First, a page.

The only realistic way of sustainably and efficiently feeding the planet, is for humanity to shift heavily towards a plant based diet. This would massively reduce carbon emissions. Humanities addiction with bad things is a hard one to shake off though, just like our dependence on fossil fuels.
3
 
On Sat 16 Jul at 11:01am Nevillman wrote:
Humanity has got as much chance of voluntarily switching to a plant based diet as it has of giving up using its cars. I'm really starting to think we should reappraise genetic modification to produce more drought resistant, insect resistant strains that can feed the planet without as much need for pesticide , water and fertilizer. I know GM had a bad name due to the actions of some chemical corporations but it doesn't have to be like that and man has been genetically modifying plants and animals for at least 13,000 years.
I think my kids old chemistry set is in the loft and it will give me something to do this afternoon.
I don't know what you mean by the gates model Tom but it is a fact that 130,000 people a day every day for the last 30 years have left the category of extreme poverty. Far fewer people are dying of starvation than ever in the past. Please Google this to check. We can argue about why, how and how sustainably. More of them want meat, refrigerators and all the things we've been talking for granted.
By the way Tom, accusing someone of a cyclical lie is not nice. I had no idea what you were talking about in Sri Lanka of Holland. Please try to be more specific.
 
 
On Sat 16 Jul at 11:07am Tom Pain wrote:
CO2 emissions encourage the growth of the very plants we like to eat. The transport of food to supply it to the eater is a pollution factor which could be greatly reduced by a local approach which as a by product would leave the food much fresher and more nutritious. The problem is- the vast multinational corporations would be cut out of the picture. Their financial clout means they don't want this to happen and they will do anything to prevent it. It's obvious to me that big business with it's central control mechanism is the major factor in pollution creation. Localism is sustainable globalism is not. The important dichotomy is between the two, all other varieties such as the left/right divide are trivial in importance. The trouble is- the globalists have all the money and as is blatantly obvious - we always get the best government that money can buy, whatever they call themselves. By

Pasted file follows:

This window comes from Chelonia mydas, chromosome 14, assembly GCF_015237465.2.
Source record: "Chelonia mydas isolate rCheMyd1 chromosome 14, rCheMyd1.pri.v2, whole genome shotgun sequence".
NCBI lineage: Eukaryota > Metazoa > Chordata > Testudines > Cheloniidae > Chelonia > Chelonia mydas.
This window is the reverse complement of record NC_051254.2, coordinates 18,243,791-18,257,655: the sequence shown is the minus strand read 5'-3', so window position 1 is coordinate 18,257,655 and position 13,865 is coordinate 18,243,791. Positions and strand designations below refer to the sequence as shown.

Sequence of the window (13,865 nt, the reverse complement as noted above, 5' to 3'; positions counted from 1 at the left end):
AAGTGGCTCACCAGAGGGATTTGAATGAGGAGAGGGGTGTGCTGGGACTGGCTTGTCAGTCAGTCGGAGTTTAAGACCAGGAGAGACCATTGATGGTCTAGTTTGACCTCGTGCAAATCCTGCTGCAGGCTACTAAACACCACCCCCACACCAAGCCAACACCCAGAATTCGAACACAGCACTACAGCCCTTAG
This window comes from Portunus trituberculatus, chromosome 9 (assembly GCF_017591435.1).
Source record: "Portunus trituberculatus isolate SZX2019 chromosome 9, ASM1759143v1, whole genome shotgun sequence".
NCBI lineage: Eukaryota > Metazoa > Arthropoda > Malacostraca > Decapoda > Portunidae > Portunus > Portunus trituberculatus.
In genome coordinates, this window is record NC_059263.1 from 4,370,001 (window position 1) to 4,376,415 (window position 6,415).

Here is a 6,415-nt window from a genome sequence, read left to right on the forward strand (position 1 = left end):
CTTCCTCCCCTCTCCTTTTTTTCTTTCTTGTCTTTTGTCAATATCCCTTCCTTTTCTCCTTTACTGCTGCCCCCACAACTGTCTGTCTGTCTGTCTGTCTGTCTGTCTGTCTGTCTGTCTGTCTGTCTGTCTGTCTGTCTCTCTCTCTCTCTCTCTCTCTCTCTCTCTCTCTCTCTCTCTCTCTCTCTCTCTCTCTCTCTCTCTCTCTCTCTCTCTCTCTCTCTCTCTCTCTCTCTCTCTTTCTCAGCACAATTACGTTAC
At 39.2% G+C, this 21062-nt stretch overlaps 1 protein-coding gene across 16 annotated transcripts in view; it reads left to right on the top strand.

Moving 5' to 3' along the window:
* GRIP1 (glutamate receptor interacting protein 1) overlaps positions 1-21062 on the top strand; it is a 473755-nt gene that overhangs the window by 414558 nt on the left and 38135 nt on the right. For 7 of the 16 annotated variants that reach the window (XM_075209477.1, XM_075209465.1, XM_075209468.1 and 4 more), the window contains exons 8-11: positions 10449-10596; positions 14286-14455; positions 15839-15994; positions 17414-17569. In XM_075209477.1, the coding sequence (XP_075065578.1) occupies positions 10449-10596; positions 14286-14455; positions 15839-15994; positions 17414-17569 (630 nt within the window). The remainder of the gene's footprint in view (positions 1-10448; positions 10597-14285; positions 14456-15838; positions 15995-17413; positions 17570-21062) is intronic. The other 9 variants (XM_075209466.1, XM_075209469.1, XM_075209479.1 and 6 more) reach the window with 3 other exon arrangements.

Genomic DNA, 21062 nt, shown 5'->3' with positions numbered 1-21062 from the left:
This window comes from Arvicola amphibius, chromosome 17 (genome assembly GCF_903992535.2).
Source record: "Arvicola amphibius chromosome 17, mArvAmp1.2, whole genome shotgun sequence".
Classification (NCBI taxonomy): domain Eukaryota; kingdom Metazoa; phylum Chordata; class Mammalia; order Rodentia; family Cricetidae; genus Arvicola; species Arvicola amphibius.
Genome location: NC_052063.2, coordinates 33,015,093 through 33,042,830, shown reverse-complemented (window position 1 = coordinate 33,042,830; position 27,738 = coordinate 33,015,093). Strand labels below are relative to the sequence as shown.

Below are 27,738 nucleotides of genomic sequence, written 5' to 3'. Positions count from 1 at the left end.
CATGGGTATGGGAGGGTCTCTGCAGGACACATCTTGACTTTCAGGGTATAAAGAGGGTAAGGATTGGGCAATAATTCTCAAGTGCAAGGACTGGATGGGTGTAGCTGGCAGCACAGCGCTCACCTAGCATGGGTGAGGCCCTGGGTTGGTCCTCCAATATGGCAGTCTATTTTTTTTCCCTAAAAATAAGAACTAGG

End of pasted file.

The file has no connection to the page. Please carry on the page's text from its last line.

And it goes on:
3
 
On Sat 16 Jul at 11:26am Green Sleeves wrote:
We produce plenty of food already, just huge amounts of it goes into animal feed for livestock. Its inefficient and also requires massive amounts of water. Another resource that will potentially become more scarce as the planet continues to heat up.

The west and its appetite for animal food is not a good example to the developing world. We are at the point when its contributing to poorer health because of the quantity consumed.

Also wars...another massive contributor to climate change, the US military is considered to be one of the leading sources of pollution in the world, pumping out more co2e than many countries.
 
 
On Sat 16 Jul at 8:05pm Tom Pain wrote:
Oh, it must have been you I saw, hunkered down, chewing the grass on the Downs the other day. Go for it, cut out the middle cow. You might like the new product I'm developing - cabbage flavoured burgers- made from reconstituted beef, you won't be able to tell it from real cabbage.
3
 
On Sun 17 Jul at 9:38am Green Sleeves wrote:
Erm, great...joke? I think the only true sustainable way for humanity to continue to eat meat in such quantities, is if lab grown in-vitro meat takes off. If that can be mass produced, without intense use of resources and energy, it might just be a solution for the meat-addicts in our society who are unwilling to have even one meal off animal protein. I wouldn't personally return to a meat-eating diet if that became mainstream, but I'd support it as an industry.
 
 
On Sun 17 Jul at 11:48pm Tom Pain wrote:
G.M is a completely different thing to controlled breeding or hybridisation of plants and animals nev. Is this another of your duplicities or do you not know that? Did you think I was talking about tea growing in Sri Lanka earlier? Pull the other one.
1
 
On Mon 18 Jul at 9:26pm Tom Pain wrote:
Not a joke sleevie blunder. Why have artificial things that need factories that need power and transported ingredients. Oh yes and all the machinery that needs to be made to do it, erm lots of co2 there. I don't notice the downs being watered, the sheep produce the manure for the grass. I don't see a problem with that. Of course the people who who sell our imaginary currency would see a big problem- not enough transactions. Read your posts to see how they overcome that.
3
 
On Tue 19 Jul at 9:00am Green Sleeves wrote:
You need factories to satisfy the demand of peoples appetites. Hence why factory farms exist in the first place. We either have to eat considerably less meat as a species, or we look to artificial methods that would be more efficient and less polluting, but also much more ethical. It seems that people won't give up their meat addiction easily, so this seems to be a fair compromise. You simply can't supply the worlds desire for meat through sustainable, free-range farming that appears in your rose-tinted dreamland.